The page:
Macy's Inc and a slew of other U.S. retailers are opening on Thanksgiving for the first time ever in a bare-knuckled brawl for a bigger slice of overall holiday sales.
But it might not be so easy to lure most Americans from their turkey and football - particularly if the weather is foul.
Department store rivals Kohl's Corp and J.C. Penney Co Inc led a string of Thanksgiving opening announcements after Macy's said it would open its U.S. stores on the popular holiday, ending a 155-year tradition.
Sales trends, survey results and an online "Save Thanksgiving" backlash suggest that shoppers may resist the urge to splurge on the popular holiday.
But with six fewer shopping days this year than in 2012, retailers who get nearly half of annual profits during winter holiday season are nibbling away at Thanksgiving.
Target Corp, Best Buy Co Inc and Toys R Us are opening earlier on Thursday than they did last year.
Kmart is opening at 6 a.m. and many will offer so-called doorbuster deals starting as early as 6 a.m. EST (1100 GMT) on Thanksgiving. Meanwhile, many Wal-Mart Stores Inc U.S. locations will be open all day with Thanksgiving specials offered beginning at 6 p.m.
"The ones that are opening earlier are going to get more sales, but in the end, I don't think the overall pie gets any bigger. It's just a share gain," said Brian Yarbrough, a retail analyst with Edward Jones.
He also estimates that overall sales for November and December will be up 2.8 percent. That is more conservative than the 3.9 percent jump forecast by the National Retail Federation.
The profit on those extra sales will depend on whether the eye-catching doorbuster sale prices are margin-squeezing loss leaders, analysts said.
The NRF expects up to 140 million shoppers to hit U.S. stores during the Thanksgiving weekend, slight more than the 139 million who turned out last year.
A wintry blast of heavy rain, wind and snow across the eastern United States disrupted Thanksgiving travel plans for many on Wednesday, but colder temperatures and drier conditions from Thursday in many U.S. markets means limited impact to business over the big shopping weekend, said Evan Gold, senior vice president of client services at Planalytics.
The storm "is providing some challenges for people to get to grandma's house, but the reality is, from a business perspective, it's the ideal scenario," Gold said. "Everything's going to clear out. It is going to be cold and dry which are the two things you want for foot traffic over Black Friday weekend."
At Macy's flagship store in New York City, five hundred employees will be working on Thanksgiving Day. The store, two blocks from the Empire State Building and one of the Big Apple's most visited tourist sites, will be open for 26 straight hours, starting on Thursday at 8 p.m. EST, spokeswoman Elina Kazan said.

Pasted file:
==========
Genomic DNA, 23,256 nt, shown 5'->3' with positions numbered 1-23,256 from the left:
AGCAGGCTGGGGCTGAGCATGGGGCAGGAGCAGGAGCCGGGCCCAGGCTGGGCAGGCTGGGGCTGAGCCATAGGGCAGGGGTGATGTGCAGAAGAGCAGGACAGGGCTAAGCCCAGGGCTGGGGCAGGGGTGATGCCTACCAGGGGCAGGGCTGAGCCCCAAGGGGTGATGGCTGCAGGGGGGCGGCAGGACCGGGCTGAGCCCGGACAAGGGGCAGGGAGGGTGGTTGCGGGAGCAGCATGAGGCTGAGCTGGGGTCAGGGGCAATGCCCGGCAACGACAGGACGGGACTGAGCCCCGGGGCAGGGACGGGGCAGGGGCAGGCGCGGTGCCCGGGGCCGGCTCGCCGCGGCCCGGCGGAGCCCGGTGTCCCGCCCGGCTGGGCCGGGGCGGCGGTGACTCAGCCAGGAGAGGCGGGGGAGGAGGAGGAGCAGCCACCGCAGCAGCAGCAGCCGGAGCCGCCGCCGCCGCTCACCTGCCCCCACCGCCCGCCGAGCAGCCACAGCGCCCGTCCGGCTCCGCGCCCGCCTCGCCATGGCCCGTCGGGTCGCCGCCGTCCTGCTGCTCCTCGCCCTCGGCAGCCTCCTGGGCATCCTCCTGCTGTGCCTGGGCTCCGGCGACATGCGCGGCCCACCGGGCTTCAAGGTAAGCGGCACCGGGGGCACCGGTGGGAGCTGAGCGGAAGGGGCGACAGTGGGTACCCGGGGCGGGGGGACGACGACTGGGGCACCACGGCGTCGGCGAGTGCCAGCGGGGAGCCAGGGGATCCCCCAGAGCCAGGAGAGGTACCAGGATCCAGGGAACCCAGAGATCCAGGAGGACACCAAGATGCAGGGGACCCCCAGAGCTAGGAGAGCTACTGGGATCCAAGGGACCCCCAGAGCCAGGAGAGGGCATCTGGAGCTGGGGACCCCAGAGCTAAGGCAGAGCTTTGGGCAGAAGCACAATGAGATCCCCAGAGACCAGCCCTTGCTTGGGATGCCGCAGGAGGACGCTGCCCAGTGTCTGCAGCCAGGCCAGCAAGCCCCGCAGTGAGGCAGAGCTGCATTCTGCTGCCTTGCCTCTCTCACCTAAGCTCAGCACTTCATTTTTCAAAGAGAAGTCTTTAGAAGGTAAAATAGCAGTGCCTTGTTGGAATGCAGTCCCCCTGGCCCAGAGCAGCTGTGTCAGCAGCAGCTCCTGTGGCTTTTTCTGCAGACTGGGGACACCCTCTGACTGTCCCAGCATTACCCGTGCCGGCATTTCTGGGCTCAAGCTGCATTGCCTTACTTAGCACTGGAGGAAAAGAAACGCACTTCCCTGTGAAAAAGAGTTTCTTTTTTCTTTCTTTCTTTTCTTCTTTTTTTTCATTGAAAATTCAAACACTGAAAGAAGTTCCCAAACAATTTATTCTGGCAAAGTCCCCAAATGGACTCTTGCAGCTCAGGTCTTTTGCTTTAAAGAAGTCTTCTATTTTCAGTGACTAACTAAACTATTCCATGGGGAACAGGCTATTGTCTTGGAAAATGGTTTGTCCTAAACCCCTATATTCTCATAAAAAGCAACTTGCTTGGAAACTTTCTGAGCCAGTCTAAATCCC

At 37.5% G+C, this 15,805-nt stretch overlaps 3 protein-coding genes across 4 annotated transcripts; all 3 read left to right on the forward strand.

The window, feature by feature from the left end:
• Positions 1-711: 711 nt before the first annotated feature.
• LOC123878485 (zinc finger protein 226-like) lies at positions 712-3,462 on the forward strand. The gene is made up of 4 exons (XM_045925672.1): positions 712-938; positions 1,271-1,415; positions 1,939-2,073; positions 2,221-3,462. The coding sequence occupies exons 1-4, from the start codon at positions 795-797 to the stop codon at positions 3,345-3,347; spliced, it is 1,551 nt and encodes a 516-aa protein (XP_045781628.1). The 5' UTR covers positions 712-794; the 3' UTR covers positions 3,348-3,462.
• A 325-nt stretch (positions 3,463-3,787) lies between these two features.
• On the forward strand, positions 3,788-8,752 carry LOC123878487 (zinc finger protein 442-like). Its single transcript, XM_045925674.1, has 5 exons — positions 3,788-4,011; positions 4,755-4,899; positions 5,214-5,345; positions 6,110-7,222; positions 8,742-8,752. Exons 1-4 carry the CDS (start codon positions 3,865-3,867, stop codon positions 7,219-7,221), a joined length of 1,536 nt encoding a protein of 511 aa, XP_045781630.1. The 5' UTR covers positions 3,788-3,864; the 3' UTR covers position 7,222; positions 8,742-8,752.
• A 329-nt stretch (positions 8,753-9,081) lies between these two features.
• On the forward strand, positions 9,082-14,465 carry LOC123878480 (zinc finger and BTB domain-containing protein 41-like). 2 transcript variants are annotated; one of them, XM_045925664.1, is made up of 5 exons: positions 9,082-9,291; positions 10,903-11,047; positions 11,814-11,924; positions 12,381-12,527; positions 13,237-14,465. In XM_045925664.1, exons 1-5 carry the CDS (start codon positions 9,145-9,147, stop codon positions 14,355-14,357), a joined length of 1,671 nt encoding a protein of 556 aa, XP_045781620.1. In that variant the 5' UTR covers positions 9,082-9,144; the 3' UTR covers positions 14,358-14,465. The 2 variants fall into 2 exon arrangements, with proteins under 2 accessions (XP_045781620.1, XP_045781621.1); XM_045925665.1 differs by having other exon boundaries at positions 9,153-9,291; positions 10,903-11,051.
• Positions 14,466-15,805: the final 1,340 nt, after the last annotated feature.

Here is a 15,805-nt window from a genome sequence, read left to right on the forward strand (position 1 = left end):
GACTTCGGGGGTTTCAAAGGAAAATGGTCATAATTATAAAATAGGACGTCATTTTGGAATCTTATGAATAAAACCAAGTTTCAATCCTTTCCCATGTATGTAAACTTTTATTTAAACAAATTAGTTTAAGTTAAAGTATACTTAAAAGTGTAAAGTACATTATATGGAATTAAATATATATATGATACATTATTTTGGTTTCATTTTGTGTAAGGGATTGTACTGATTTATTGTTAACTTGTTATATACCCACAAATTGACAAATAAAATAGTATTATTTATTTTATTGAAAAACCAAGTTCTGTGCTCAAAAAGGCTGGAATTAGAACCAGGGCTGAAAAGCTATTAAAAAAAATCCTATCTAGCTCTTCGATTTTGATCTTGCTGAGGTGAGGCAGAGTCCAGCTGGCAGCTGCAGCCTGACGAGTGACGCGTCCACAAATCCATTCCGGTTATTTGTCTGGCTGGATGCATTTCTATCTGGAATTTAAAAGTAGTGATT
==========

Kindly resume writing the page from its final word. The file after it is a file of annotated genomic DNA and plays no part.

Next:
While U.S. home prices and stock market gains have many upper-income shoppers feeling more confident, data from ConsumerEdge Research's tracking study indicates that there may have been a sharp pullback in consumer spending so far this month.
Low-income shoppers, who often face dismal work prospects and struggle to make ends meet, have been hard hit this year by a reduction in government food stamp benefits.
High earners are better off, but they are concerned about rising healthcare costs and the prospect of yet another U.S. government debt fight on Capitol Hill early next year. They also worry that home and stock prices may be topping out and that the job market may not see further gains.
"They're not rushing out on huge shopping sprees," said ConsumerEdge analyst Peter Reidhead. "We'd be surprised if a strong upswing in December can offset the weak November results and the shorter shopping cycle."
A new survey from Deloitte suggests that fewer shoppers will hit stores on Thanksgiving and Black Friday this year versus last year.
Among holiday weekend shoppers, 13 percent plan to shop in stores on Thanksgiving, down from 23 percent last year, according to the online survey of 1,000 consumers.
Black Friday has for years been the official kickoff of holiday shopping season and is still is predicted by ShopperTrak to be this year's biggest day of the season for sales and traffic. This year, 53 percent of survey respondents said they planned to shop the on the day after Thanksgiving - down from 63 percent in 2013.
Holiday weekend shoppers also said they planned to split their budget evenly between online and in-store purchases.
"Thanksgiving is the fastest growing day for e-commerce during the holiday season," said Andrew Lipsman, comScore's vice president of marketing and insights. "There is a broader cultural norm where people feel it's OK to shop on Thanksgiving."
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